6. It is not logically permitted to lecture others to “Do as I say, not as I do.” In other words, law breakers lose moral authority to lecture others about the virtue of law abidingness. Every child can grasp this rule.
  7. People in glass houses shouldn’t throw stones. The U.S. cannot condemn Vladimir Putin for his actions in Ukraine, when it’s doing and has done worse things in Yugoslavia, Afghanistan, Iraq, Libya, Syria, Somalia, and Yemen.
  8. What’s good for the goose is good for the gander. If the United States can invoke its “Monroe Doctrine” to protect its Latin American “backyard,” a similar right must be extended to Russia and its perceived need for a buffer zone around its borders.
  9. The one who delivers the first punch can’t prevent a counterpunch by claiming “Two wrongs don’t make a right.” I’ve even heard State Department officials adopt this defense when U.S. crimes are compared to those of designated enemies.  [“Well, are you telling me that two wrongs make a right?” (Please don’t hit me back!)]
  10. “Whataboutism” should be cultivated. It’s simply the informed art of making connections. That’s what I’m trying to do with this piece.
  11. Without making connections, the world cannot be understood. We lurch from one crisis to another with no ability to understand.
  12. Borders, nationality, and race are creations of the elite to control the rest of us. Imperialists have used these fictions throughout the history of colonialism. All three, borders, superstitions about national allegiance and the illusion of race have been used to divide, conquer, and rule — to know whom to bomb, to collect taxes, and create captive workforces forbidden to cross imaginary lines to better their lives. (To illustrate, imagine if there were no enforceable border line between Russia and Ukraine. How would Putin know whom to attack? Would there even be a Putin?}
  13. Cultivate a long memory. This is another way of expressing the truism that those who forget history are bound to repeat its errors as we’re seeing with the coalescing dangers of yet another European war.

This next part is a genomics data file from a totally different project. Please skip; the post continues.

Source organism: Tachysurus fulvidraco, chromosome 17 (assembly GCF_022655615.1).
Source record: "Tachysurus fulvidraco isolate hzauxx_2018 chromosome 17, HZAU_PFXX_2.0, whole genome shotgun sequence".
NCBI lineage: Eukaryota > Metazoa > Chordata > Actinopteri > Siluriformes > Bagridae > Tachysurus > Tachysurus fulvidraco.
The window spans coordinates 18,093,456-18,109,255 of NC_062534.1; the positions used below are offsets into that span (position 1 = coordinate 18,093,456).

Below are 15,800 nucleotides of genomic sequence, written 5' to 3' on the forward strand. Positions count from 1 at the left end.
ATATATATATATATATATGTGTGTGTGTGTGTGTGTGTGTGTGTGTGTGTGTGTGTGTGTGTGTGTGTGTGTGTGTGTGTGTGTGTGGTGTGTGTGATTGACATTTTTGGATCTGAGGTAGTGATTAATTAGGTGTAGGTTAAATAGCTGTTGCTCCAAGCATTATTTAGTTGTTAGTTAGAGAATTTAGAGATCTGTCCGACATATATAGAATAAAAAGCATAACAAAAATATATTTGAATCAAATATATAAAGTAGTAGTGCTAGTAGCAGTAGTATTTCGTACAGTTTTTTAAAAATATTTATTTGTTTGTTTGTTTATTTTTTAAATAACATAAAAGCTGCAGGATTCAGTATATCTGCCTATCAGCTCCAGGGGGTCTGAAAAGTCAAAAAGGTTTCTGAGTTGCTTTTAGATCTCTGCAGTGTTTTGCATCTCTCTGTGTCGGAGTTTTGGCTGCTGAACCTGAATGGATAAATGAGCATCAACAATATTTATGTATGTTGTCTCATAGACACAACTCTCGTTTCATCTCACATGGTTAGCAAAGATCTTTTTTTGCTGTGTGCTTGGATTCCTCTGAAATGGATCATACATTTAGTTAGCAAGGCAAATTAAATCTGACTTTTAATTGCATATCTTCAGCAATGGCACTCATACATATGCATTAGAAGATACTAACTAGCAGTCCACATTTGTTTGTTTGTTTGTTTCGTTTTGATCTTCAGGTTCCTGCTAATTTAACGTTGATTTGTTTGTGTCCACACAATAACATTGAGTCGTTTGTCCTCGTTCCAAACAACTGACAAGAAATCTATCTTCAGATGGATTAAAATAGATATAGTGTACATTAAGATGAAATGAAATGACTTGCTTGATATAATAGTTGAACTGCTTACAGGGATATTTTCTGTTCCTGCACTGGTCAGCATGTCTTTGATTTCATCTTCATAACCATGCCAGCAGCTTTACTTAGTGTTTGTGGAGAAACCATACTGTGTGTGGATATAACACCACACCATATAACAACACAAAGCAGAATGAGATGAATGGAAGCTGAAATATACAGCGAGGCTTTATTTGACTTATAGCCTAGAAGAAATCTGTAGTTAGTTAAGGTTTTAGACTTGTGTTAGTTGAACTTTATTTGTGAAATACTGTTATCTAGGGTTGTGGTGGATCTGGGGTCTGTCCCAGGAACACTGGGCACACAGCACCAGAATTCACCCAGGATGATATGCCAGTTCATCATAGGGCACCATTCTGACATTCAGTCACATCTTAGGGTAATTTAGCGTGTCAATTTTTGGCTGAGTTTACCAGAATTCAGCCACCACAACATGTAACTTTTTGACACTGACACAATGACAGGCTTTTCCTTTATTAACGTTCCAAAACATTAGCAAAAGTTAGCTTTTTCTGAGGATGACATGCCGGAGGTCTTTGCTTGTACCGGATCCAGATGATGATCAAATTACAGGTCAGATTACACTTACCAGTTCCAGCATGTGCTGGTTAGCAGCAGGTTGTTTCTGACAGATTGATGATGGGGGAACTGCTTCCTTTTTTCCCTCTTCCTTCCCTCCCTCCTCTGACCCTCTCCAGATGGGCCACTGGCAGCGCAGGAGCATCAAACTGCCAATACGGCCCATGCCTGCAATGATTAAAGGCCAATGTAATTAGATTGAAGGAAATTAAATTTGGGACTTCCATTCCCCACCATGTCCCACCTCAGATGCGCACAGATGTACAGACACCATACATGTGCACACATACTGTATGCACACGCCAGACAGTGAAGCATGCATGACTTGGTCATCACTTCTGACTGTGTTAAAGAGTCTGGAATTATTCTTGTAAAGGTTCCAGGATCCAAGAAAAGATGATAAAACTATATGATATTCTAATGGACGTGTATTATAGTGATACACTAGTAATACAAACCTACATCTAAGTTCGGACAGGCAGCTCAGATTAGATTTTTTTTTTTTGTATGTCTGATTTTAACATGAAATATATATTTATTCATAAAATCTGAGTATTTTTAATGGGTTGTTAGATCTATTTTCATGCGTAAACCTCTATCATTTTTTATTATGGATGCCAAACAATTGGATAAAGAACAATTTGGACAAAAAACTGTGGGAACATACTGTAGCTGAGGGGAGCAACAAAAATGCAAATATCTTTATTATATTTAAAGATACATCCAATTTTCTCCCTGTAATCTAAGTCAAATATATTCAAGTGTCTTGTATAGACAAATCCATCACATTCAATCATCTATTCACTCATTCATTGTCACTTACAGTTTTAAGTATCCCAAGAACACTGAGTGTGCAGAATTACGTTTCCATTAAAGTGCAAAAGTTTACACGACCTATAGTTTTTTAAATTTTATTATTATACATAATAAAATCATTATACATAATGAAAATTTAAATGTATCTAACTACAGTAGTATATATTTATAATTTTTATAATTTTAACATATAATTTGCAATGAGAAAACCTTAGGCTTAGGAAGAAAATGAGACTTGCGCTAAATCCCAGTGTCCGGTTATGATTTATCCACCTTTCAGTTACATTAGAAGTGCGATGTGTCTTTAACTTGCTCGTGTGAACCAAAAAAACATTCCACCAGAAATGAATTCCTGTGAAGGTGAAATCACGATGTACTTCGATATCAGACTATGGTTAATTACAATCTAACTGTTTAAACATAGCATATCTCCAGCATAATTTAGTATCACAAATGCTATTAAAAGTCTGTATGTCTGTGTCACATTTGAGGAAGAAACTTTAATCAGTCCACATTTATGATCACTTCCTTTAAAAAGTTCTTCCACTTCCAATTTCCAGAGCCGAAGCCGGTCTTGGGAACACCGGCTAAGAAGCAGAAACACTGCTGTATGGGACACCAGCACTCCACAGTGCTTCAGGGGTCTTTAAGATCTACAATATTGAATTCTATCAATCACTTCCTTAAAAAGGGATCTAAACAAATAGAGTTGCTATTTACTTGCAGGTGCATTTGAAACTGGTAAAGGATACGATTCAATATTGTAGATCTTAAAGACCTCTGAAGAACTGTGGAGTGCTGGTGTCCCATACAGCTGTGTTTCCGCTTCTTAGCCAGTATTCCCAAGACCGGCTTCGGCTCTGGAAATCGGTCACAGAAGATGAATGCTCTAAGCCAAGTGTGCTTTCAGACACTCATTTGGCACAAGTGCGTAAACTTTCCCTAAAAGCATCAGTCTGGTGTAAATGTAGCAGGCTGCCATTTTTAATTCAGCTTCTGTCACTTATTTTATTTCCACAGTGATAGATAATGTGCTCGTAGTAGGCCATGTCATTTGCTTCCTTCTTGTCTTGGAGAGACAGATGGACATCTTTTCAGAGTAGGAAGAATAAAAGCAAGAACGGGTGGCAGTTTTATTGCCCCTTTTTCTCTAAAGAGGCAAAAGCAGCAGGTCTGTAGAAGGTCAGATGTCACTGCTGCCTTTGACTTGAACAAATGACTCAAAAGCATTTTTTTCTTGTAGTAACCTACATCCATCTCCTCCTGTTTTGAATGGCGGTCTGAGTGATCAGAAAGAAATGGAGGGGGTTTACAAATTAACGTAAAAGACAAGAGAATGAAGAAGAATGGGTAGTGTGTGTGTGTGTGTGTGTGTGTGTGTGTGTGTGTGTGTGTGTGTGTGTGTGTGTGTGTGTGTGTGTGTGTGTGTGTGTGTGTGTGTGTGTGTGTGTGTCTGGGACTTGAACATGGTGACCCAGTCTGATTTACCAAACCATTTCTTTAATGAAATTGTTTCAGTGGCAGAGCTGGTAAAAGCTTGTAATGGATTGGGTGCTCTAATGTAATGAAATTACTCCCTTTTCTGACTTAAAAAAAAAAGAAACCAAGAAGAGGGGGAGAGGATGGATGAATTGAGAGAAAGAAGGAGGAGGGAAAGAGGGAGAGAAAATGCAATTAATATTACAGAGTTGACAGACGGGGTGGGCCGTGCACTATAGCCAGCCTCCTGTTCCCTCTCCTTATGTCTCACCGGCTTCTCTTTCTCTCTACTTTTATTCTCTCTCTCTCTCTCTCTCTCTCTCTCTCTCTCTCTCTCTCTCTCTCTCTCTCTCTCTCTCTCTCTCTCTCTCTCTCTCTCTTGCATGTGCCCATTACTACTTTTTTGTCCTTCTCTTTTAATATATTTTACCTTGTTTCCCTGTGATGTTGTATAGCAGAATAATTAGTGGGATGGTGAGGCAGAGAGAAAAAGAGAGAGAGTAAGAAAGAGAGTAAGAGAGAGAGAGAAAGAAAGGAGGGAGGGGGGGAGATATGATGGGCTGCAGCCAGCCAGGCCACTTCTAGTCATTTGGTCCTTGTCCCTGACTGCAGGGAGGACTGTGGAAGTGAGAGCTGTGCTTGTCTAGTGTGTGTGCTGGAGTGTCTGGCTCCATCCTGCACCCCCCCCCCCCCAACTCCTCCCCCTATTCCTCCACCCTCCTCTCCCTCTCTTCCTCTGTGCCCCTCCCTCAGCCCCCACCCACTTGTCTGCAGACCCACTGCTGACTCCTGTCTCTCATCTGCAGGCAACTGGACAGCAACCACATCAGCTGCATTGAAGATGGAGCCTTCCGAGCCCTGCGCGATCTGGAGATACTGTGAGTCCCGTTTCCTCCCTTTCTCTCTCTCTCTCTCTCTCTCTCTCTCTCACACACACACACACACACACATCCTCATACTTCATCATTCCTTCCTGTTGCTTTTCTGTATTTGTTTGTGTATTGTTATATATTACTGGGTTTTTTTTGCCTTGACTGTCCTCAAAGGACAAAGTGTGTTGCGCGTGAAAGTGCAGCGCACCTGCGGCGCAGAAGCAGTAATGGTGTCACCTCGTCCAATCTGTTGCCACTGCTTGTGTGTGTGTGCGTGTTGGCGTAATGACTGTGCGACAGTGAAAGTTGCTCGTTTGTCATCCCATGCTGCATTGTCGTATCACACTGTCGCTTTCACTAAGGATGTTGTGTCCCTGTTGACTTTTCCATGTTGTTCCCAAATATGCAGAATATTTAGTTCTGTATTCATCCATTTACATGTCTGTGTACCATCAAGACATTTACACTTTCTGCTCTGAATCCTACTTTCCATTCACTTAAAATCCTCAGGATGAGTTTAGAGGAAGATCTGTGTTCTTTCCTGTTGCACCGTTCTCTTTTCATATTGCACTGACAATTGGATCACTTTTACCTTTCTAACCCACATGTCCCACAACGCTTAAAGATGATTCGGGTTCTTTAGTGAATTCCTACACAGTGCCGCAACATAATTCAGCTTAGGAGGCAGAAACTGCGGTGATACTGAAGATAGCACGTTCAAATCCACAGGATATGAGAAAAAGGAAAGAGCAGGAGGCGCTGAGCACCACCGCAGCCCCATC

14. Follow the money. Because NATO requires its members to increase their “defense” expenditures, the military-industrial complex benefits from each additional affiliate. Could that be a factor in the campaign to increase NATO’s membership — including in Ukraine?
  15. Follow the oil. Decommissioning the Nord Stream pipelines from Russia to Europe means new markets for U.S. liquified natural gas. Hmm. . ..
  16. The CIA, the U.S. government, and the media which unquestioningly report their claims cannot be trusted. After all, CIA boss, Mike Pompeo admitted “We lie, we cheat, we steal all the time. In fact, we take entire courses. . ..” (See below, point # 20.)
  17. If the U.S. favors a national leader, he’s probably a puppet or subservient client. This applies to U.S. creations such as Venezuela’s Juan Guaido and (on this principle) like Volodymyr Zelenskyy
  18. If the U.S. opposes a national leader, he’s usually doing something right. The leader in question is probably somehow interfering with U.S. claims to world hegemony. Certainly Putin is doing that.
  19. Non-white lives matter too – just as much as Europeans’ or Americans’. Again, it’s amazing how we’re led to clutch our pearls at the sight of thousands of Europeans (“who look and live like us”) as victims of war and as refugees while ignoring the far higher number of refugees and war casualties “we” produce every day among black and brown people.
  20. Fool me once, shame on you; fool me twice, shame on me. Another Great Man (remember him?) tried to say that but failed. I wonder why he didn’t seem to understand. Do we?

Can you think of other applicable principles? If so, please share them.

Encouraging Signs that Capitalism is on Its Last Legs

End of Capitalism

Last week President Obama rejected the Keystone XL pipeline. His announcement caused huge celebration in the anti-fossil fuel resistance movement.  The victory made it clear that we’re living in revolutionary times. Powerful movements for social justice are springing up everywhere, not only on the climate change front, but more generally nationally and internationally.

Even more importantly, there is a red thread running through it all. The changes (and there are many as we’ll see) all represent the impending collapse of capitalism. We are likely standing on the brink of a transformation world-wide that parallels the fall of the Soviet Union a quarter century ago.

To begin with, think about what’s happening with the climate movement. Environmental activists are on a surprising roll in terms of their recent successes.

These include:

  • The September 2014 Great Climate March in New York City which brought out 400,000 people.
  • The subsequent rapid spread of the fossil fuel divestment movement.
  • The recent TransCanada Corporation’s decision to temporarily suspend the XL Pipeline project even before President’s Obama’s announcement.